How Eating Fewer Sugary Foods May Protect You From COVID-19
While everyone is spending most of their time at home, there's a good chance you're more inclined to snack on something sweet. Hey, nothing says comfort like a cookie, a bowl of cereal, or a scoop of ice cream, all of which happen to be treats that are packed with sugar. And during this time when you're not able to get to your local gym and making healthier eating choices isn't as easy, perhaps lowering your sugar intake isn't that bad of an idea? According to one expert, eating fewer sugary foods might just help you out in the chance you contract COVID-19.
See, lowering your blood sugar through diet and exercise may be protective against COVID-19, suggests Adam M. Brufsky, MD, PhD, a breast cancer expert, and professor of medicine at the University of Pittsburgh School of Medicine. "Sugar is not only something that sweetens our food. It is also something that is an essential part of the proteins that make up our bodies," he said in the academic news journal The Conversation. That led him to believe that better control of blood sugar by diet and exercise, as well as better control of blood glucose in diabetics, especially when ill with COVID-19, "may possibly help control the severity of the disease and even its spread."
Other researchers believe high blood sugar and type 2 diabetes are risk factors for those who catch coronavirus. Scientists from Germany, the United Kingdom, Switzerland, Italy, and Singapore recently concluded in Nature Reviews Endocrinology that controlling high blood sugar, lipid levels, and blood pressure may potentially prevent or lessen the severity of the side effects of the coronavirus. According to the Centers for Disease Control and Prevention, patients with type 2 diabetes and metabolic syndrome (a cluster of conditions including high blood sugar, high blood pressure, high cholesterol, and excess abdominal fat) may be up to 10 times more likely to die when they contract COVID-19 compared to people without a metabolic disease.
How can you lower your risk?
If you are one of the 88 million Americans with high blood sugar, the coronavirus epidemic makes it more imperative than ever to take a hard look at your diet and make sure you're doing all you can to avoid developing type 2 diabetes as well. Two of the best ways to dramatically reduce your risk are by eliminating hidden added sugars from your diet and by losing weight—and it doesn't have to be all that much weight, either. And eliminating the sources of hidden added sugars in your daily diet can quickly help you drop those pounds!
So we rounded up a list of the most common foods that pack the lion's share of carbohydrates and added sugars—some containing 20 grams or more—so you know what to avoid eating.
Remember that no one ever said, "an applesauce a day keeps the doctor away." You're better off eating an apple than going for the pureed version. One cup of sweetened applesauce contains 36 grams of sugar but only 3 grams of fiber. A medium-sized apple, on the other hand, has 4 grams of fiber and, although still sweet, only has 19 grams of sugar, and apples are rich in cancer-fighting antioxidants. And apples are one of the best fruits for weight loss, approved by a nutritionist, too!
Bananas are a good source of magnesium, a nutrient that aids protein synthesis, which, in turn, increases lean muscle mass. Magnesium also helps boost lipolysis, the process by which the body releases fat from its stores. And, of course, it's one of the best sources of potassium, which lowers blood pressure. Bananas are good for you, but they are high in carbs at 31 grams per large fruit. So have a banana, but not a whole bunch at one time!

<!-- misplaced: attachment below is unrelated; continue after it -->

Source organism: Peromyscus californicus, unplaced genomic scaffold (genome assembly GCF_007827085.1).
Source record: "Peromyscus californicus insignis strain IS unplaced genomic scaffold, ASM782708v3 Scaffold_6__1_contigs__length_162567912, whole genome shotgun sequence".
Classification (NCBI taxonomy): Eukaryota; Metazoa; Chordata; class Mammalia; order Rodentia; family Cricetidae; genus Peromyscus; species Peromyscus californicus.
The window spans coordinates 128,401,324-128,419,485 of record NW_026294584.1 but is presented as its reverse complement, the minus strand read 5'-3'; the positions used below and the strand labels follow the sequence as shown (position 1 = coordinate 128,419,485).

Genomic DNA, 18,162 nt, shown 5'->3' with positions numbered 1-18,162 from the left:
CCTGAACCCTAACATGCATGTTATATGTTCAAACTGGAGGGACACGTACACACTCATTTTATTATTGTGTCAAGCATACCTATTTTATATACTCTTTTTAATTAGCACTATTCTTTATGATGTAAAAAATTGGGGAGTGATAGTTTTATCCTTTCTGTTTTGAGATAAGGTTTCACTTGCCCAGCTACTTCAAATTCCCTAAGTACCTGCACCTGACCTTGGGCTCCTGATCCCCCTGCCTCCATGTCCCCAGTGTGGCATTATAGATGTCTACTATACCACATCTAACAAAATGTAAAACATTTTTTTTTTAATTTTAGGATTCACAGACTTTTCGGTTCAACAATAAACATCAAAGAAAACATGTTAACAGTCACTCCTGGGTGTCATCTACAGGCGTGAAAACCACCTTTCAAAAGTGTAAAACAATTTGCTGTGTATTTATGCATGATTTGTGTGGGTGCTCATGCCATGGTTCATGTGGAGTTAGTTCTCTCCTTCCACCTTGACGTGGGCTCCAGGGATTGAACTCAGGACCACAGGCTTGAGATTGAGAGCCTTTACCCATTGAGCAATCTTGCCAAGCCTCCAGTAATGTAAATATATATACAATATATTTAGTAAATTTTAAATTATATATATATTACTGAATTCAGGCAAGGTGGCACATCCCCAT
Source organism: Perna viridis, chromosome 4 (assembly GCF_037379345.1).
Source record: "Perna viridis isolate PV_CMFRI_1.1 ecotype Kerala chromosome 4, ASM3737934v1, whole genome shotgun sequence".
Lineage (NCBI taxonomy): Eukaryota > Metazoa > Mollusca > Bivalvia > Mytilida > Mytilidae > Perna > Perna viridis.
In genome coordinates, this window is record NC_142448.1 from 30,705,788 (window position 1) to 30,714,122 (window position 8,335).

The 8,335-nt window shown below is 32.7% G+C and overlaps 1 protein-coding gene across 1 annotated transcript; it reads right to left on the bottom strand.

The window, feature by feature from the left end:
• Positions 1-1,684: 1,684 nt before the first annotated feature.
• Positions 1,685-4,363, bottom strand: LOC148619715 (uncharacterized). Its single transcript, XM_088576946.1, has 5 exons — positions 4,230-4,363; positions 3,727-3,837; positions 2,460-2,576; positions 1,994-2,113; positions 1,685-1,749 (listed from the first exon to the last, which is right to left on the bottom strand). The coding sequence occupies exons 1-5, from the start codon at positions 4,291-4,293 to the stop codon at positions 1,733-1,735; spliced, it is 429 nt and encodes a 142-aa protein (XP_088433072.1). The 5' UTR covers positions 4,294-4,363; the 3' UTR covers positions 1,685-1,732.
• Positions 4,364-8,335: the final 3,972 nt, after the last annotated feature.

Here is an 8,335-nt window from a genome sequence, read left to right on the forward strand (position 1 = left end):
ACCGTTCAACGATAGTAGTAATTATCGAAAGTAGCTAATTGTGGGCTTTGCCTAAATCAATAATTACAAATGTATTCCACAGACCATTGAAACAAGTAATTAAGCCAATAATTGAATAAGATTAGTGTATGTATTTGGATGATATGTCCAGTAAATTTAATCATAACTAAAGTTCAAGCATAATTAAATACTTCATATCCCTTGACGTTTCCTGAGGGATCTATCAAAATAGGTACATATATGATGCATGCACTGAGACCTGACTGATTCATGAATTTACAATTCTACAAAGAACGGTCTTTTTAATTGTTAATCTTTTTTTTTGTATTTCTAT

Condiments can be tricky and measuring out portion size isn't always an option. The next time you order ribs, keep in mind that just two tablespoons of barbecue sauce can contain upward of 11 grams of sugar. In a restaurant or takeout order, you can expect that more than four tablespoons are slathered onto a serving of ribs.
Many people think of fruity, fat-free candies like Twizzlers, Sour Patch Kids, and gummy bears as better-for-you candies, but the truth is they're just as packed with carbs and sugar as their chocolate counterparts—and in some cases, they actually carry more carbs. For example, a pack of M&M's carries 35 grams of carbs, while an 8 oz packet of Sour Patch Kids is packed with 216 grams. If you're looking for a lower-carb sweet, grab a few grapes, or raspberries. Try them frozen!
Canned Fruit Cocktail
Fresh fruit has natural sugars from fructose, so they are most beneficial when you need an extra energy burst. However, there's no good time to eat canned fruits, which are often packed in high fructose corn syrup. A one-cup serving of canned peaches, for example, can contain upward of 39 grams of sugar. If you need your fruit to last longer, head to the freezer aisle and reach for no-sugar-added varieties that were flash-frozen at the peak of their ripeness. Here are the 15 Best Frozen Fruits & Vegetables to Keep on Hand!
You probably know to be wary of sodium in canned soup, but you may not know that many varieties are riddled with sugar, too. Campbell's Slow Kettle Style Tomato & Sweet Basil Bisque, for example, has 25 grams of added sugar per cup! That's a lot of sweetness to dunk your grilled cheese in.
While its high carbohydrate and protein content often inspires personal trainers to call chocolate milk the perfect recovery drink, it's still high in sugar. "Dairy contributes naturally occurring lactose, but many brands add sweeteners along with the chocolate flavor," says Cara Harbstreet, MS, RD, of Street Smart Nutrition. "Unless you're highly active or engaging in intense exercise, those added calories might not provide many benefits." For daily sipping, reach for a glass of plain low-fat or whole milk and pair it with a small piece of dark chocolate to satisfy your sweet tooth. And be sure you're avoiding any of these 50 Drinks With More Sugar Than a Hershey's Bar.
Come Thanksgiving Day, let's all promise to do without this wobbly, gelatinous, too-sweet sauce. A half-cup serving contains 56 grams of carbohydrates and 48 grams of sugars. Turkey Day wouldn't be the same, you say? Try just taking a tablespoon only!